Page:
20. I assume you can’t fly just between Johannesburg and Cape Town. That would make the logistics of clearing immigration quite difficult since passengers are both embarking and disembarking international flights at both points. Plus, I’d assume if this is a popular route, then selling JNB-CPT would limit the amount of people who fly from JNB-CPT-ATL the whole way. And it’s a one-way flight, so I’m doubtful of them selling the domestic leg.

    On the other hand, when will they clean the plane on this flight? Will some passengers stay on? Perhaps with COVID they would do it at both airports, but make people get off.

  21. I wonder why Delta didn’t opt to fly ATL-CPT-JNB-CPT-ATL. In that way it is possible to do a roundtrip ATL-CPT nonstop and fully clean the plane in JNB for the turnaround.

  22. I thought I was pretty familiar with traffic rights rules but I’m apparently at a loss here. How can people flying Delta from ATL ever actually get to CPT on DL metal? You fly to JNB, but DL doesn’t have traffic rights solely between JNB and CPT (for now) from what I read. I see that you can pick up pax from CPT on the way out but how will anyone actually get into CPT? I’m assuming this would be fixed before they actually make this change? Thanks

  23. “How can people flying Delta from ATL ever actually get to CPT on DL metal? ”
    By not getting off the plane in JNB and continuing on to CPT? Or am I missing something?

  24. The JNB-CPT portion of the flight I assume will operate similar to how QR and TK handle their JNB-DUR (Durban) tags, where the flights stay “international” the entire time and don’t have local traffic rights between JNB-DUR. (Yes, I realize these two airlines turn around at DUR and fly DUR-JNB-hub, but the concept is similar)

    So–
    1) Fly ATL-JNB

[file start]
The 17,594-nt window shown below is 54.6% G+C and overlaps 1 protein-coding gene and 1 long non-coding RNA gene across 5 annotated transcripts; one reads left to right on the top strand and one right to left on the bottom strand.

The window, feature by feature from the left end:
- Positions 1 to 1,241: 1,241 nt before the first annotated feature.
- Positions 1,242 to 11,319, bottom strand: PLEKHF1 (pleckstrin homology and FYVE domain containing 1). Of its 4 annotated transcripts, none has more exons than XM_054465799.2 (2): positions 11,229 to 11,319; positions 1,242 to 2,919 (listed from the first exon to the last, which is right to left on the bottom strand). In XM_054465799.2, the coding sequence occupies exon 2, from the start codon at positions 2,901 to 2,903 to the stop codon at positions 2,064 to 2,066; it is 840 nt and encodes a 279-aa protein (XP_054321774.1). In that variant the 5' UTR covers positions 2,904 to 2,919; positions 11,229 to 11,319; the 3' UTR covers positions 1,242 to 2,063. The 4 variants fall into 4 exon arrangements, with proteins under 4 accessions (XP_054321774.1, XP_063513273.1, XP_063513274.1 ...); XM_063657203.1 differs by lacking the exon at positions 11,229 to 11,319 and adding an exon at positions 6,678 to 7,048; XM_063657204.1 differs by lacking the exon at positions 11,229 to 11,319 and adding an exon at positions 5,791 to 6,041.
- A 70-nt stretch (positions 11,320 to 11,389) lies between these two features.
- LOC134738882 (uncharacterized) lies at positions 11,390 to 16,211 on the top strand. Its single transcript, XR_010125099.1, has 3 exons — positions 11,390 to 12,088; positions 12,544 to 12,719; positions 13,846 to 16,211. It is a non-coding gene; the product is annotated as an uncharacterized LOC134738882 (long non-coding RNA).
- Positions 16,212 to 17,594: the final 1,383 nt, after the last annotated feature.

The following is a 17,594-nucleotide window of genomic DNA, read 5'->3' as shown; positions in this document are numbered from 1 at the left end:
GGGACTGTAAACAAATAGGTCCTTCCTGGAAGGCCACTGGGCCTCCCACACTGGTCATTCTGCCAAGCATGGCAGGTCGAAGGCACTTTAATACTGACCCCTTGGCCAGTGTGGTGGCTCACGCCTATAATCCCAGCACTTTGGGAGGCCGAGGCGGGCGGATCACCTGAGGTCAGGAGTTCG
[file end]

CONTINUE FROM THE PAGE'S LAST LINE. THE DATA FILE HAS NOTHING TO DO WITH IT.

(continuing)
2) JNB passengers disembark, CPT passengers stay onboard
    3) Onboard security check in JNB after JNB passengers disembark. This involves taking your carry-on bag out of the overhead bin and holding on to it. FAs comes down the aisle to ensure all overhead bags are claimed. Any overhead bags that are not claimed, well…I’m not sure what happens… Only after the onboard security check is cleared can CPT-bound passengers use the lavatory, move around the cabin, etc.
    4) ATL-bound passengers board flight
    5) Fly JNB-CPT
    6) CPT passengers disembark, ATL passengers stay on board
    7) Onboard security check in CPT after CPT passengers disembark.
    8) Fly CPT-ATL

  25. I get that DL logistically needs to add CPT in order to make the JNB route work. However, I don’t get why this route will be attractive anymore. All of the major metro markets that have any demand to JNB (NYC, BOS, IAD, ORD, LAX, SFO) will now have a double connect/stop when they could easily fly KL or VS one stop JNB-AMS/LHR-BOS etc.

    Unless it was the price sensitive cheap traveler looking for the cheapest price why would any premium passenger willingly fly JNB-CPT-ATL-LAX?

  26. Yeah I used to take one of these type of flights frequently when I was trying to get home from one of my company’s major HQs. I’m not sure if it’s super common only in Africa, but I’ve been on a number of flights that stop in one place for 45 minutes and basically run the process @Passive Poster describes.

    Sort of annoying since you almost never get credit for the segment, despite being on the ground but oh well. Those were problems from the before times.

  27. If I’m flying to Cape Town, I don’t want to spend 90 minutes on the ground at JNB — especially in economy. I might as well fly through London. Probably works out to the same or less flying time with more comfort.

  28. What a dumb idea for this airline #1) to put the 777 out of service and #2) to fly to South Africa! Can’t imagine huge amounts of travel back and forth.

  29. One point being missed is the a350 can not fly the same routes as a b777. It can only do so with a reduced pax/cargo load. DL’s 777 leaves atl and jnb heavily loaded with both. Be prepared to be left behind. This is true of NRT which carries a reduced load and HND DL’s new hub in Japan the a350 can’t make it there unless nearly empty. We may see DL keep the 777 if travel recovers quicker than expected as their retirement is DL’s way of playing hardball with the pilots union which is refusing to take a pay cut or hours reduction during this downturn.

  30. My daughter is in Cape Town. Between her and my wife they have taken almost every airline possible from South Florida to CPT. BA, KL, EK, AF, UA, DL/KL, DL/AF, and QA. She’ll take LH in August. KL and UA are the best. MIA-AMS-CPT or FLL-EWR-CPT. She’s also flown CPT to HKG and SIN and both CX and SQ do the triangle thing serving both JNB and CPT with the same equipment. I’m happy to see Delta enter the market as we have a ton of their miles.